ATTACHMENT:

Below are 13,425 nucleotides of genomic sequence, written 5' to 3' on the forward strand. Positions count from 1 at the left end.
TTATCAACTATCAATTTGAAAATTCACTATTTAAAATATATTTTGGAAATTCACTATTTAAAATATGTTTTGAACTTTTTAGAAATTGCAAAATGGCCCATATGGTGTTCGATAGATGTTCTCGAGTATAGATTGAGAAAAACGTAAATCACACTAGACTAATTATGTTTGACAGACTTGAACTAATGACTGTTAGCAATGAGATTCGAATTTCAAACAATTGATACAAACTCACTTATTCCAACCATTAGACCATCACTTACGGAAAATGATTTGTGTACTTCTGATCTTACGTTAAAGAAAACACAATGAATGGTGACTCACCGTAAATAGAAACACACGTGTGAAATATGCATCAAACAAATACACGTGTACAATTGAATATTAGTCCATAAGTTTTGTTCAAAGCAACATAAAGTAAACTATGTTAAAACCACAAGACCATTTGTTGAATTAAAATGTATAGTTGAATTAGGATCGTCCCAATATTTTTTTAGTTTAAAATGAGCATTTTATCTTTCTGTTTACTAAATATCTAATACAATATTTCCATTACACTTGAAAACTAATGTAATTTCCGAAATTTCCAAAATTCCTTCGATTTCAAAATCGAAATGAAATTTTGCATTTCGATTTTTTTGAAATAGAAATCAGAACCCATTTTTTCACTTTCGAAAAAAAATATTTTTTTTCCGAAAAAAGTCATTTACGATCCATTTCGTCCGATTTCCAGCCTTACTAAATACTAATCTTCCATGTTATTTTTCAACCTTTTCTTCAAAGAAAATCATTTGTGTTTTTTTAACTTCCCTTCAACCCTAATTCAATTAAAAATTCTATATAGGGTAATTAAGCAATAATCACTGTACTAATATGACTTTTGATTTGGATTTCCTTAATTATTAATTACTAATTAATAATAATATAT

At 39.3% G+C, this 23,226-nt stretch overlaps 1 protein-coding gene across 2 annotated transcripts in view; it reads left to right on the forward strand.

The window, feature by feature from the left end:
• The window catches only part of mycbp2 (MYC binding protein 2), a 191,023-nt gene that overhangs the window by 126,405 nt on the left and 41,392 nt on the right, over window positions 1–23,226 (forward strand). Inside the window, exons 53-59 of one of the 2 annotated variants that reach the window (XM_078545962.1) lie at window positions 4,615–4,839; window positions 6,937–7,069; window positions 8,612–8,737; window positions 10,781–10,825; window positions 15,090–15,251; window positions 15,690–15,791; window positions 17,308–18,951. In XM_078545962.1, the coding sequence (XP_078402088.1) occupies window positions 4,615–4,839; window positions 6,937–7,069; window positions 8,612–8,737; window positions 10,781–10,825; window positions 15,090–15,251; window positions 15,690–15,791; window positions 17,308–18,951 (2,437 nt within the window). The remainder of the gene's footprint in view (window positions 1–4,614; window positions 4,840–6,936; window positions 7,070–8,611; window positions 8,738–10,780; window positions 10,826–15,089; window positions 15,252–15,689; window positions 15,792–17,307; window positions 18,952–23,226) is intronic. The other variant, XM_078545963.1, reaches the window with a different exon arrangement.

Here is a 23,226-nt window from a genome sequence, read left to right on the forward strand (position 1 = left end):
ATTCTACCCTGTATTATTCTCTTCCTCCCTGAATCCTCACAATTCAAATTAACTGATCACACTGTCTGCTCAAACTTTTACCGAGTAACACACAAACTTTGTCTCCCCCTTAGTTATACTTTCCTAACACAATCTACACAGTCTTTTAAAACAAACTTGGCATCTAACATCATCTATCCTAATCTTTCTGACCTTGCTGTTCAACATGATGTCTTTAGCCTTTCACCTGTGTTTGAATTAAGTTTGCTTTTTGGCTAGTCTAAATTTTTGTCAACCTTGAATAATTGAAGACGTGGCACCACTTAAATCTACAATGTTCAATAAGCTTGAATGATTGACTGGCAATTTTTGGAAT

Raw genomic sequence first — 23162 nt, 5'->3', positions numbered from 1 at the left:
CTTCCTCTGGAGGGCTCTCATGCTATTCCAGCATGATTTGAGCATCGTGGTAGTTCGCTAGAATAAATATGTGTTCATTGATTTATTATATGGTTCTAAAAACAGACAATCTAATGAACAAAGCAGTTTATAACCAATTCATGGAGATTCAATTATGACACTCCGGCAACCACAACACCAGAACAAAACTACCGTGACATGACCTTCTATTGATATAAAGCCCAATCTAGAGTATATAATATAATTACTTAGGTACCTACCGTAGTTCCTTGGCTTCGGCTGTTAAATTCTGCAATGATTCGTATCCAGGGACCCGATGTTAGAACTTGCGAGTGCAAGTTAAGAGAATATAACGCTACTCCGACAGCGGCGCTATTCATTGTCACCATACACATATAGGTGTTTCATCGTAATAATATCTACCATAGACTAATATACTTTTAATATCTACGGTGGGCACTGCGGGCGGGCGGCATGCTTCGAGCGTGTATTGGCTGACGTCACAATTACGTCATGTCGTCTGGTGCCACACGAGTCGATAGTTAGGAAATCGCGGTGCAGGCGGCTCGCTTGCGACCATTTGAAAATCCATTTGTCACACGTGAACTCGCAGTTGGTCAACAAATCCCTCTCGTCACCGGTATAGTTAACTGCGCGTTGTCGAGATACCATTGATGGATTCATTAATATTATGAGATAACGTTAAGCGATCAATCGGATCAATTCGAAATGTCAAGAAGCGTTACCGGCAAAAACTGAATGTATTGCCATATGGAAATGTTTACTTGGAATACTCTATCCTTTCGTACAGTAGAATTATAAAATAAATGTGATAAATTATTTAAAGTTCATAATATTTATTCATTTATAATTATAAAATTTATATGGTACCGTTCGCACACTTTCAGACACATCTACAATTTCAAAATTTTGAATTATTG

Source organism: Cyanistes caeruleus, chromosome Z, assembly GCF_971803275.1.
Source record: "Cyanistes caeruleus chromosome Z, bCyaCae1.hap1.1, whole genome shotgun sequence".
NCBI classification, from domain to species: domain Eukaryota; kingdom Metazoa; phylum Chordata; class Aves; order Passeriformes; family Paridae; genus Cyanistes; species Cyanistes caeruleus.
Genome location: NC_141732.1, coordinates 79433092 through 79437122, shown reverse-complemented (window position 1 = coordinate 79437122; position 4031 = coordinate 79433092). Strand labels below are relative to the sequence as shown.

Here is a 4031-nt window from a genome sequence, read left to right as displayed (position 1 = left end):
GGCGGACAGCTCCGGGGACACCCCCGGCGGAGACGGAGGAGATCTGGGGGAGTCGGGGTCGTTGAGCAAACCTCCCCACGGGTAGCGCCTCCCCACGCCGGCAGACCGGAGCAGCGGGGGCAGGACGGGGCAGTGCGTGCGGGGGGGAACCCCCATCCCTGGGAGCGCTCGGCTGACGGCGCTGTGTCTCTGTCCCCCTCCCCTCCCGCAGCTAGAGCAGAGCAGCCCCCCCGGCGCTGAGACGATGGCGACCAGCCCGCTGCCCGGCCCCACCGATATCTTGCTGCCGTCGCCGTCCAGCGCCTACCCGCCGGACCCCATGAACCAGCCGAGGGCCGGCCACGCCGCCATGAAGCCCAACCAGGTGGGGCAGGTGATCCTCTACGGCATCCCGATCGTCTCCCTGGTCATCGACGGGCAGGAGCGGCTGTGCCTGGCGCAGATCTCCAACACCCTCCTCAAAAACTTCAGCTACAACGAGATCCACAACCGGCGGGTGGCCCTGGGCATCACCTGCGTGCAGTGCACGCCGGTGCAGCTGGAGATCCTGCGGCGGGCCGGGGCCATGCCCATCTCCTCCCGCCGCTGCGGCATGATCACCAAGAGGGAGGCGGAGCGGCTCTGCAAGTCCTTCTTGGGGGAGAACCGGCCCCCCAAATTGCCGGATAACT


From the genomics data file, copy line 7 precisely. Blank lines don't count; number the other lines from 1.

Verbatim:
ATTCTACCCTGTATTATTCTCTTCCTCCCTGAATCCTCACAATTCAAATTAACTGATCACACTGTCTGCTCAAACTTTTACCGAGTAACACACAAACTTTGTCTCCCCCTTAGTTATACTTTCCTAACACAATCTACACAGTCTTTTAAAACAAACTTGGCATCTAACATCATCTATCCTAATCTTTCTGACCTTGCTGTTCAACATGATGTCTTTAGCCTTTCACCTGTGTTTGAATTAAGTTTGCTTTTTGGCTAGTCTAAATTTTTGTCAACCTTGAATAATTGAAGACGTGGCACCACTTAAATCTACAATGTTCAATAAGCTTGAATGATTGACTGGCAATTTTTGGAAT